AS THE CONDUIT SPACE heats up, Fannie Mae and Freddie Mac may soon start feeling the heat.
Since the beginning of the year, CMBS pricing has steadily dropped, and now some conduit quotes are comparable to what the government-sponsored enterprises (GSEs) are offering on upper-crust multifamily deals.
“CMBS is going to start competing, moving forward, on every single multifamily deal, because their pricing and leverage are now in line with Fannie and Freddie, and it wasn't that way three months ago," says Vic Clark, a senior vice president and Central region manager at Bethesda, Md.–based Walker & Dunlop. “CMBS is now literally right on top of Fannie and Freddie on most trophy Class A deals, and that's huge."
Some conduits were offering spreads of around 200 basis points (bps) on trophy deals, leading to all-in rates in the 5.05 percent to 5.20 percent range for 10-year fixed money in June. In contrast, those spreads were about 270 bps over the benchmark 10-year Treasury swap in January.
Some of the most active conduits today include Wells Fargo, Deutsche Bank, Morgan Stanley, Ladder Capital, Centerline, and Cantor Commercial Real Estate.
The expanding CMBS sector has won many deals this year in niche markets, such as student or military housing. Conduits have also been able to win some deals that fall outside of Fannie's and Freddie's sometimes rigid credit boxes—assets that are prestabilized, for instance, and haven't yet shown 90 percent occupancy for 90 days.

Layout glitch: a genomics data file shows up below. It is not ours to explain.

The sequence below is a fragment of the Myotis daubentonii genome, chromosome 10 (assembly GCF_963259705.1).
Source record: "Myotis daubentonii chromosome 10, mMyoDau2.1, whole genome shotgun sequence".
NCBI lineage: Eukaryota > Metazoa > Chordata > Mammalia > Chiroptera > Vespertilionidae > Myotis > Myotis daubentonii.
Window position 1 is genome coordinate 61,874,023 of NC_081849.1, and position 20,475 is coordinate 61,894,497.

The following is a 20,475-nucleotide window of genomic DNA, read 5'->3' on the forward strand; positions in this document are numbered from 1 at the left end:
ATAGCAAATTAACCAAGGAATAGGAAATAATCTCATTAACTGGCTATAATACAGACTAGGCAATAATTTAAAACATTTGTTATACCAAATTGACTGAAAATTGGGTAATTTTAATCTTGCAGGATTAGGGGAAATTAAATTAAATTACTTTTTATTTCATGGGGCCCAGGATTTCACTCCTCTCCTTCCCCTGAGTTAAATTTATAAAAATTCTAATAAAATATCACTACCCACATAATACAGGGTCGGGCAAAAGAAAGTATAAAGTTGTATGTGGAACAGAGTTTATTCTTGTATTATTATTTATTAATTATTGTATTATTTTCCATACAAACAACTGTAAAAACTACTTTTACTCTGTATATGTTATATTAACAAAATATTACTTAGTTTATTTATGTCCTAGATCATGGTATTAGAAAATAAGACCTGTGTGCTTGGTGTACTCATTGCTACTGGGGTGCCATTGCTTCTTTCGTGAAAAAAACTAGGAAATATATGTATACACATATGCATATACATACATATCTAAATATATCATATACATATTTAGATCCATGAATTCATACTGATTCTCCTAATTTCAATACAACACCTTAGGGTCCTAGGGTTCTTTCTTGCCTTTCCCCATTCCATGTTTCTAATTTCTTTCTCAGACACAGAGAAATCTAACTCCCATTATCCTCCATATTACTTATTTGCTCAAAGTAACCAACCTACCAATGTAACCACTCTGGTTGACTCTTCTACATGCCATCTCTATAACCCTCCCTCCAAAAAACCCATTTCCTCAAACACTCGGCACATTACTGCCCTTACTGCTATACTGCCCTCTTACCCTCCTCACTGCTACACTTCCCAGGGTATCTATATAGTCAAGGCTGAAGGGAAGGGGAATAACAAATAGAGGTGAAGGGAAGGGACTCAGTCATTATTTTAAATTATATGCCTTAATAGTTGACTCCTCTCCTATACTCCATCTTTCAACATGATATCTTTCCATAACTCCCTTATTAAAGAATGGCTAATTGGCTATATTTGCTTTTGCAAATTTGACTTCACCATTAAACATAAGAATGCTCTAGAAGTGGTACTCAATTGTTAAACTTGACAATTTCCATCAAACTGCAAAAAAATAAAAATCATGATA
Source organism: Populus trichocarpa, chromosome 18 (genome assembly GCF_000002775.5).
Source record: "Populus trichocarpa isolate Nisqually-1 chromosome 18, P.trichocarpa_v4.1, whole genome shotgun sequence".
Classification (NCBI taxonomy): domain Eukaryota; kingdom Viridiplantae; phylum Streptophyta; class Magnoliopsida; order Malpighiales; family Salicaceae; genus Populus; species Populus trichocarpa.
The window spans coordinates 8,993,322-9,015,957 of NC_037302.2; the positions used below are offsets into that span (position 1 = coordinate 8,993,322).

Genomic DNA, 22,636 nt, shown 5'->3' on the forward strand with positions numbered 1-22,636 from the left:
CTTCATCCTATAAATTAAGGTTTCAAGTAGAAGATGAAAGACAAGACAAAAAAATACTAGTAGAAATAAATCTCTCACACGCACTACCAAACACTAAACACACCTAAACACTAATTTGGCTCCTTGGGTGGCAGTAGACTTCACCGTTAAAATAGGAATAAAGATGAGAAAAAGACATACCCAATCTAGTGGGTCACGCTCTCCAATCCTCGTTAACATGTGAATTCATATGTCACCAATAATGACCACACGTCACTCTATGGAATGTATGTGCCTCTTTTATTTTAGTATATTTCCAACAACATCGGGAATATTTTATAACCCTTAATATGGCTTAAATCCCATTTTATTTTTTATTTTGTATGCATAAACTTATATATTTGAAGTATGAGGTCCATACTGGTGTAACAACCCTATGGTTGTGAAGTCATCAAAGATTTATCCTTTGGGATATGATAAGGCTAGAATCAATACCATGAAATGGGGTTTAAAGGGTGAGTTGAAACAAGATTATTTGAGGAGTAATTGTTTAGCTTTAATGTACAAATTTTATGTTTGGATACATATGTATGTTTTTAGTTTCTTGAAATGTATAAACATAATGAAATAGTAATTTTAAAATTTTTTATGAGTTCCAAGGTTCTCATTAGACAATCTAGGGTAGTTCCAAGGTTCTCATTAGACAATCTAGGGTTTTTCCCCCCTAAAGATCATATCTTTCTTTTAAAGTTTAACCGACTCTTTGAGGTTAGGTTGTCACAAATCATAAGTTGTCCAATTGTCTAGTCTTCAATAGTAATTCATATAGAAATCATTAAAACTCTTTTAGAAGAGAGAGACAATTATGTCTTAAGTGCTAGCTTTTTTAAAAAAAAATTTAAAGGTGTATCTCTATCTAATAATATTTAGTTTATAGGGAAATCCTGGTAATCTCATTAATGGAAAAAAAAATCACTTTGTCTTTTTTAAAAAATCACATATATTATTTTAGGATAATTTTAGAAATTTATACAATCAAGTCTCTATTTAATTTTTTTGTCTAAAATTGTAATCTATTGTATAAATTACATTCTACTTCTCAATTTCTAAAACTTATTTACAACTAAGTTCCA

For example, Clark recently priced a CMBS loan for a B asset that's 51 percent occupied by members of the military, a tenant concentration that the GSEs don't like. He was given a conduit quote of 215 bps over the benchmark 10-year Treasury swap, resulting in an all-in rate in the low– to mid– 5 percent range.
While CMBS pricing has dropped, it remains to be seen how sustainable that dynamic is. The industry will soon have a new set of rules—and nobody can definitively say yet what those rules are going to be. And the CMBS sector hasn't made a big splash yet in the highend trophy acquisition space.
But the transformation of the CMBS industry over the past year is staggering. Where there were five lenders a year ago, there are now more than 25, some of which are going below $3 million and into secondary and tertiary markets.